Niobium is a soft, grey, ductile transition metal with atomic number 41. A majority of niobium is currently mined in Brazil, and its primary commercial use is as an alloy to improve strength, heat resistance and ductility in steel. Many different metals and alloys become superconducting if they get cold enough, but niobium has the highest transition temperature of any element. Niobium is also a nice material to build resonant structures out of, and can sustain high currents needed for accelerators. Niowave takes advantage of niobium’s superconducting properties to fabricate our highly efficient superconducting accelerators. High purity niobium has a value roughly equal to silver on a per pound basis. Niowave has invested significantly to build up the largest high-purity niobium stockpile in North America.
Niowave has over ten years of experience in custom fabrication of normal conducting and superconducting radio frequency cavities. We have built cavities for Brookhaven National Lab, Jefferson Lab, Los Alamos National Lab, Fermilab, CERN and others. Cavities range in frequency from 28 MHz up to 9 GHz. Niowave has experience building cavities of various shapes as well, including: elliptical cell, spoke, half wave, quarter wave, and crabbing cavities. With our stock of niobium, we are able to provide quick turnaround in fabrication by cutting out delays of material acquisition.
In superconducting accelerators, focusing of high-energy beams can be achieved by incorporating superconducting magnets into the module design. Especially for superconducting electron guns, a strong magnet near the exit of the gun is important to preserve the quality of the beam. Niowave builds superconducting magnets for accelerators, with in-house expertise in magnet design, winding of superconducting coils, and testing of the magnet assemblies before delivery.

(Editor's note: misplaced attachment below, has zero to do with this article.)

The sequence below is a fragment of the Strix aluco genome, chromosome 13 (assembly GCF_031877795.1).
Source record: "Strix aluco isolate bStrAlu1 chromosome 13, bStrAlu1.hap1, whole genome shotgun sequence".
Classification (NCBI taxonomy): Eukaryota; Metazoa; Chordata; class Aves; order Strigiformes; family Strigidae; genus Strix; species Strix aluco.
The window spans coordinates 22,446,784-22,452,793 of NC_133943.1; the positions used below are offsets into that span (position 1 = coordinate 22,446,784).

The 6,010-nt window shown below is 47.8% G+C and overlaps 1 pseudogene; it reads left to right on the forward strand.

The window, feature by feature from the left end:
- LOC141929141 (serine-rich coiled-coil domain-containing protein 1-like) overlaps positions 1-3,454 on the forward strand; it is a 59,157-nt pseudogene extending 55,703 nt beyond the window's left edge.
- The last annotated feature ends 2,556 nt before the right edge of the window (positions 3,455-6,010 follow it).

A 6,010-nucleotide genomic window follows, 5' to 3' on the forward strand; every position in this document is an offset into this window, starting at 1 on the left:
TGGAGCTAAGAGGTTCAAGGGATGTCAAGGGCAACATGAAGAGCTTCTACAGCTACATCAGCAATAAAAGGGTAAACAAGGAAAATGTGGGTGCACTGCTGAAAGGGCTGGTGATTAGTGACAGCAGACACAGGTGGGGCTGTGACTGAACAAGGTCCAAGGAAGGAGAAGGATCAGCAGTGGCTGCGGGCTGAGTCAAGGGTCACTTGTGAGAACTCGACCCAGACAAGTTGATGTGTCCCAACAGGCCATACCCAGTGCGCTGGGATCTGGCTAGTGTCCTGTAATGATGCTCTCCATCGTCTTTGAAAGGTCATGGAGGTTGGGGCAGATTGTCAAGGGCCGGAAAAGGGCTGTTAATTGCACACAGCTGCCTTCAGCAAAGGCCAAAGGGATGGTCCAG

The residual resistivity ratio (RRR) is an electrical measurement of the purity of niobium. The higher the RRR value, the higher the purity (and the thermal conductivity) of the material. Superconducting accelerators made with pure niobium can reach higher field levels, as the heat from the radio-frequency currents is better coupled to the helium bath. Niowave provides testing of niobium to determine the RRR value of bulk niobium, with just a small sample. Niowave is the only company in North America to offer this service, and we can report results within weeks of receipt of samples.
Niobium becomes superconducting at temperatures below 9.26 K. Liquid helium at atmospheric pressure boils at 4.2 K, making it a good refrigerant for superconducting accelerators. Niowave operates liquid-helium based cryocoolers with capacities of up to 115 W to cool our high-power electron accelerators. With our partners in the cryogenics industry we have also tested conduction-cooled cryocoolers up to 5 W at 4 K and integrated these systems with accelerator cryomodules. These low-cost industrial cryogenics systems are critical infrastructure for our superconducting accelerators. They are available for purchase for accelerators or other applications requiring significant cryogenic cooling capacity.